Full Text Available Rapid development of information and communications technologies (ICT has triggered profound changes in how people manage their social contacts in both informal and professional contexts. ICT mediated communication may seem limited in possibilities compared to face-to-face encounters, but research shows that puzzlingly often it can be just as effective and satisfactory. We posit that ICT users employ specific communication strategies adapted to particular communication channels, which results in a comparable effectiveness of communication. In order to maintain a satisfactory level of conversational intelligibility they calibrate the content of their messages to a given medium's richness and adjust the whole conversation trajectory so that every stage of the communication process runs fluently. In the current study, we compared complex task solving trajectories in chat, mobile phone and face-to-face dyadic conversations. Media conditions did not influence the quality of decision outcomes or users' perceptions of the interaction, but they had impact on the amount of time devoted to each of the identified phases of decision development. In face-to-face contacts the evaluation stage of the discussion dominated the conversation; in the texting condition the orientation-evaluation-control phases were evenly distributed; and the phone condition provided a midpoint between these two extremes. The results show that contemporary ICT users adjust their communication behavior to the limitations and opportunities of various media through the regulation of attention directed to each stage of the discussion so that as a whole the communication process remains effective.

  12. Medium Moderates the Message. How Users Adjust Their Communication Trajectories to Different Media in Collaborative Task Solving.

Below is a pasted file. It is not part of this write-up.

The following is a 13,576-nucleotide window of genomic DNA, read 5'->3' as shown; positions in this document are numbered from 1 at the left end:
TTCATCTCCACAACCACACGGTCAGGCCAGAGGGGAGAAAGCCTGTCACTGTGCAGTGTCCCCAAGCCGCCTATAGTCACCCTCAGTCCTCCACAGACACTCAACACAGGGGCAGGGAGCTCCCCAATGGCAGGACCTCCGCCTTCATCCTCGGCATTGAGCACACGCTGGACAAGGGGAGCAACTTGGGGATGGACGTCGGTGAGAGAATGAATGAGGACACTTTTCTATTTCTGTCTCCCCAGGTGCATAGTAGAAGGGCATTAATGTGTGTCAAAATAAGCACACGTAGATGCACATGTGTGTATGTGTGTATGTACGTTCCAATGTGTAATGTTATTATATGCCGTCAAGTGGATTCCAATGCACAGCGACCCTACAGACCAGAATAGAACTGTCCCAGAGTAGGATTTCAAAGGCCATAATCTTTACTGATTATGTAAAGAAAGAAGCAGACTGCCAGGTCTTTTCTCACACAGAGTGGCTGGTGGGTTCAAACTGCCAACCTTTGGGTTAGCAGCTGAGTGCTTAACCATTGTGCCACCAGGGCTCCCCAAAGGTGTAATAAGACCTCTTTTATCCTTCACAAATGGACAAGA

Science.gov (United States)

    Lisiecka, Karolina; Rychwalska, Agnieszka; Samson, Katarzyna; Łucznik, Klara; Ziembowicz, Michał; Szóstek, Agnieszka; Nowak, Andrzej

    2016-01-01

    Rapid development of information and communications technologies (ICT) has triggered profound changes in how people manage their social contacts in both informal and professional contexts. ICT mediated communication may seem limited in possibilities compared to face-to-face encounters, but research shows that puzzlingly often it can be just as effective and satisfactory. We posit that ICT users employ specific communication strategies adapted to particular communication channels, which results in a comparable effectiveness of communication. In order to maintain a satisfactory level of conversational intelligibility they calibrate the content of their messages to a given medium's richness and adjust the whole conversation trajectory so that every stage of the communication process runs fluently. In the current study, we compared complex task solving trajectories in chat, mobile phone and face-to-face dyadic conversations. Media conditions did not influence the quality of decision outcomes or users' perceptions of the interaction, but they had impact on the amount of time devoted to each of the identified phases of decision development. In face-to-face contacts the evaluation stage of the discussion dominated the conversation; in the texting condition the orientation-evaluation-control phases were evenly distributed; and the phone condition provided a midpoint between these two extremes. The results show that contemporary ICT users adjust their communication behavior to the limitations and opportunities of various media through the regulation of attention directed to each stage of the discussion so that as a whole the communication process remains effective.

  13. Medium Moderates the Message. How Users Adjust Their Communication Trajectories to Different Media in Collaborative Task Solving

    Science.gov (United States)

    Rychwalska, Agnieszka; Samson, Katarzyna; Łucznik, Klara; Ziembowicz, Michał; Szóstek, Agnieszka; Nowak, Andrzej

    2016-01-01